The M-50 and M-52 bombers were two prototype intercontinental supersonic strategic bombers proposed by the Soviet firm of Myasishchev as early as 1956. Though the project and its design is some fifty years old, very little information and performance specifications have been made available to this day. Nevertheless, the system appeared at a time when many a defense network were looking for supersonic aircraft capable of delivering the latest in guided munitions at high speed and at high altitudes. The series (codenamed "Bounder" by NATO) would never see operational status as changing times and advancing technologies negated the need for such an expensive and manned aircraft during the early decades of the Cold War.
The Bounder appeared in just two prototype forms. The initial one, designated as the M-50, was a technological demonstrator in which much research was garnered from. The secondary prototype in the series became the M-52 which featured uprated engines and an improved tail design. The M-50 was intended to feature a different engine alignment than what was later seen, but developmental setbacks with the powerplants forced engineers to incorporate a less efficient and poorer performance array of four low-thrust engines mounted in a distinct layout - with two serving underwing and two mounted to each wingtip.
Design of the M-50 was quite traditional, featuring a long and slender fuselage, high-mounted delta-type wings and a forward-mounted cockpit. The tail was of a standard design with a single vertical tail surface. Armament for the system was to center around the delivery of the M-61 cruise missile though the aircraft was equally capable of delivering conventional and nuclear-tipped bombs as well thanks to its large payload bay. Though unclear from available sources, it is assumed that the system was to be crewed by two personnel, as attention to automation was a priority in design of the M-50.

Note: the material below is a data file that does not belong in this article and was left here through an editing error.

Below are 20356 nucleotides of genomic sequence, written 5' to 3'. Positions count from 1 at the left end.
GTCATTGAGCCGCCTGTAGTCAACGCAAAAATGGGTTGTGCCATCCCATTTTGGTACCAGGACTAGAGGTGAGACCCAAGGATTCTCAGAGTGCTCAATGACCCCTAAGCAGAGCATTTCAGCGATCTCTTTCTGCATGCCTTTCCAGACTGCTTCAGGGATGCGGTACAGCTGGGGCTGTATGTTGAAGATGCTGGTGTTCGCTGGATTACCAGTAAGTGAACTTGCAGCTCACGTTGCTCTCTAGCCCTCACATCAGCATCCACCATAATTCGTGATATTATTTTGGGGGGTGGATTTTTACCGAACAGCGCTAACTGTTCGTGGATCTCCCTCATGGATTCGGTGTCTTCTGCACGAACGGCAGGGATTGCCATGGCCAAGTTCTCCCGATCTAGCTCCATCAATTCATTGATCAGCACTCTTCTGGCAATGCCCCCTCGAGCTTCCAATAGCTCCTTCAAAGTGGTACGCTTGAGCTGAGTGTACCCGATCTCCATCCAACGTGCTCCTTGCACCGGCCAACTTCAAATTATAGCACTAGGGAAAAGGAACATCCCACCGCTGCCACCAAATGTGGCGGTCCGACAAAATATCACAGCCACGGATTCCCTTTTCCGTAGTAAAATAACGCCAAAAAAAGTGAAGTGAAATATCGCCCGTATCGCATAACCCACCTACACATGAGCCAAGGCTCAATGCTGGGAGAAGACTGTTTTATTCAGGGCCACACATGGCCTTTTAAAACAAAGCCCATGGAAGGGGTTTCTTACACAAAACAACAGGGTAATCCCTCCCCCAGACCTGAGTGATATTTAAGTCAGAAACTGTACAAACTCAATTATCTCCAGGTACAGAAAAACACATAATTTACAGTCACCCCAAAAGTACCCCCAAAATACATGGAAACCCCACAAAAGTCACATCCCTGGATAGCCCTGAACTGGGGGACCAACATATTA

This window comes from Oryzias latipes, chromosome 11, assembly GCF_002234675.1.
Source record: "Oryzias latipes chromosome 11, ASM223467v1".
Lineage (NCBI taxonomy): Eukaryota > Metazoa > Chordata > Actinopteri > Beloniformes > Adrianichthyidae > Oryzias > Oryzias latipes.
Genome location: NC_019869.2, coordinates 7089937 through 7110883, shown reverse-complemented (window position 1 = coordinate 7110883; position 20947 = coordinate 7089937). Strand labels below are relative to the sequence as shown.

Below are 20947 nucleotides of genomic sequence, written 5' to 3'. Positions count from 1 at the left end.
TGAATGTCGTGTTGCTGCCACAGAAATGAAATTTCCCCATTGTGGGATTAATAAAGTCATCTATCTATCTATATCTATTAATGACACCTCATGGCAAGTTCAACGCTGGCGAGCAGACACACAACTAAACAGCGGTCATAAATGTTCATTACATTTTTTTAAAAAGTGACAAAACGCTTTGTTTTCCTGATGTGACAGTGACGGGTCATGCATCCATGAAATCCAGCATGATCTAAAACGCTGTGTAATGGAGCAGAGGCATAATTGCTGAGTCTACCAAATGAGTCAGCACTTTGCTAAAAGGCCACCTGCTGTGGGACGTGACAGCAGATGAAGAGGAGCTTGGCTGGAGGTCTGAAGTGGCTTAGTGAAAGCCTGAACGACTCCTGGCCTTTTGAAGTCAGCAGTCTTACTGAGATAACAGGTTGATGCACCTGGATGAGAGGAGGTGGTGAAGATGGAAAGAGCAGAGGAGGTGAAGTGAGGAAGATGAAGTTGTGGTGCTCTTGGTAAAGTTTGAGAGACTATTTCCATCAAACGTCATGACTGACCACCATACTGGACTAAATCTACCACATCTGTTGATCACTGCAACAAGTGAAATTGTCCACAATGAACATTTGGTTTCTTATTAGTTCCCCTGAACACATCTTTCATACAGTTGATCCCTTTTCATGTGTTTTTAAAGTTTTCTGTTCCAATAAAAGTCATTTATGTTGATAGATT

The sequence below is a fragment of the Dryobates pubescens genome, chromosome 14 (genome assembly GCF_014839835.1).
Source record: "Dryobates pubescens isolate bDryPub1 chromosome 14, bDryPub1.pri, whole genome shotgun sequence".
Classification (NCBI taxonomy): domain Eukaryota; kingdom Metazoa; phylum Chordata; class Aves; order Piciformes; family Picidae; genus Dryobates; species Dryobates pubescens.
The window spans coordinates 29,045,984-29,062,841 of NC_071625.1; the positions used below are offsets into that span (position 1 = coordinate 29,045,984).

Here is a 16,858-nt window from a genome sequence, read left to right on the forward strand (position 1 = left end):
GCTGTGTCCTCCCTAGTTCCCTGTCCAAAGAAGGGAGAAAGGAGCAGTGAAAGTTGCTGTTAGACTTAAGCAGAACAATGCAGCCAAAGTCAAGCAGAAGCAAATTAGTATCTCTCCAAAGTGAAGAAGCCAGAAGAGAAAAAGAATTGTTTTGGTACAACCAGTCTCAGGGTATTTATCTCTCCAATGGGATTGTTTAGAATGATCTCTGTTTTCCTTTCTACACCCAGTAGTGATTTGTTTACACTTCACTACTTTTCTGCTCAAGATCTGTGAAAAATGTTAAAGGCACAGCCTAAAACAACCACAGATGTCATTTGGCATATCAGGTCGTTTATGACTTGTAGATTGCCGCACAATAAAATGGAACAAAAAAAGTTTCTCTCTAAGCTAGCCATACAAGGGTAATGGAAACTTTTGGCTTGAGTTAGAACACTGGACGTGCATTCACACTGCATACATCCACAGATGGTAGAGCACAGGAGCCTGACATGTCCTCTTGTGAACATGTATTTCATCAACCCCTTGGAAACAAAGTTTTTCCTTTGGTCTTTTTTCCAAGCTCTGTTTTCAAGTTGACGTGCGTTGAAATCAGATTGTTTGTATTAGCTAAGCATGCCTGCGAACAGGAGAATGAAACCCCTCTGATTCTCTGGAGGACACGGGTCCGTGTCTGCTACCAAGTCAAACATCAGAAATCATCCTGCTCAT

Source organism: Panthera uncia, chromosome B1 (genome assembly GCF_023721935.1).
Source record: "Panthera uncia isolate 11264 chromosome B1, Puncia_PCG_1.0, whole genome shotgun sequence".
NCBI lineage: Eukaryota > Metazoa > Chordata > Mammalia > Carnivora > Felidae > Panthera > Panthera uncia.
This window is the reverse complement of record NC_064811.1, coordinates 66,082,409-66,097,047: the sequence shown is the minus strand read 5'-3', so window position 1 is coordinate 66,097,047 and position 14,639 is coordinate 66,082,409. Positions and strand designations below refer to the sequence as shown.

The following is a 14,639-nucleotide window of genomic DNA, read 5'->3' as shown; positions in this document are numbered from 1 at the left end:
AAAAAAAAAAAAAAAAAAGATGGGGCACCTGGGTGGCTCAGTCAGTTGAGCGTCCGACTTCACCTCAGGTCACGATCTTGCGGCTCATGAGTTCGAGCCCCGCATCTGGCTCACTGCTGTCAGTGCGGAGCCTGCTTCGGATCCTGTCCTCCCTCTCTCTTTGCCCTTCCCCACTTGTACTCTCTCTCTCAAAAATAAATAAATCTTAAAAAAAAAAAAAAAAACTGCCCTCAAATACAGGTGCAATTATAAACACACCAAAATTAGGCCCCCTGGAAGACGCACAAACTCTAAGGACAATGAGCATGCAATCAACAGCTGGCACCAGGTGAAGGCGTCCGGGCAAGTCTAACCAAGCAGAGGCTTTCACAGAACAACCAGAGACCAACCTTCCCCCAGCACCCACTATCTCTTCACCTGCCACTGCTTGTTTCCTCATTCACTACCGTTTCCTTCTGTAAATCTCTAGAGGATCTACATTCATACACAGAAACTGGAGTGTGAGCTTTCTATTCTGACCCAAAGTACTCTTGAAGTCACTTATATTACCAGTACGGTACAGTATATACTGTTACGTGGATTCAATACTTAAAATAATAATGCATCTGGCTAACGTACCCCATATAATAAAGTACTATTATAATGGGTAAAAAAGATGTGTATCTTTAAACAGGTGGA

With the boom on ballistic missiles as the future of global warfare, the need for such a supersonic presence no longer made any sense. As a result, interest in the Bounder project ended. The cancellation of the project effectively spelled doom for the Myasishchev company, which would close its doors by 1960. Only the first Bounder prototype has survived, being put on display at the Monino Aviation Museum in Moscow, Russia.
Production 2 Units
Myasishchev - Soviet Union
Soviet Union (cancelled)
- Ground Attack
- X-Plane / Developmental
188.58 ft (57.48 m)
82.35 ft (25.1 m)
27.07 ft (8.25 m)
187,393 lb (85,000 kg)
462,971 lb (210,000 kg)
(Showcased weight values pertain to the Myasishchev M-50 (Bounder) production model)
4 x Dobrynin VD-7B turbojet engines developing 83,700lb of thrust with afterburner.
932 mph (1,500 kph; 810 kts)
54,134 feet (16,500 m; 10.25 miles)
4,598 miles (7,400 km; 3,996 nm)
(Showcased performance values pertain to the Myasishchev M-50 (Bounder) production model; Compare this aircraft entry against any other in our database)
Various air-to-surface systems including cruise missiles (M-61 type). Other munitions were to include nuclear and conventional bombs bombs.
(Showcased armament details pertain to the Myasishchev M-50 (Bounder) production model)
M-50 - Initial Prototype Model Designation; developmental demonstrator.
M-52 - Second Prototype Model; improved engine output with 2 x Zubets 16-17 turbojet installations; new tailplane assembly.
* Ribbons not necessarily indicative of actual historical campaign ribbons. Ribbons are clickable to their respective campaigns/operations.
The "Military Factory" name and MilitaryFactory.com logo are registered ® U.S. trademarks protected by all applicable domestic and international intellectual property laws. All written content, illustrations, and photography are unique to this website (unless where indicated) and not for reuse/reproduction in any form. Material presented throughout this website is for historical and entertainment value only and should not to be construed as usable for hardware restoration, maintenance, or general operation. We do not sell any of the items showcased on this site. Please direct all other inquiries to militaryfactory AT gmail.com.
Part of a network of sites that includes GlobalFirepower, a data-driven property used in ranking the top military powers of the world and WDMMA.org, the World Directory of Modern Military Aircraft.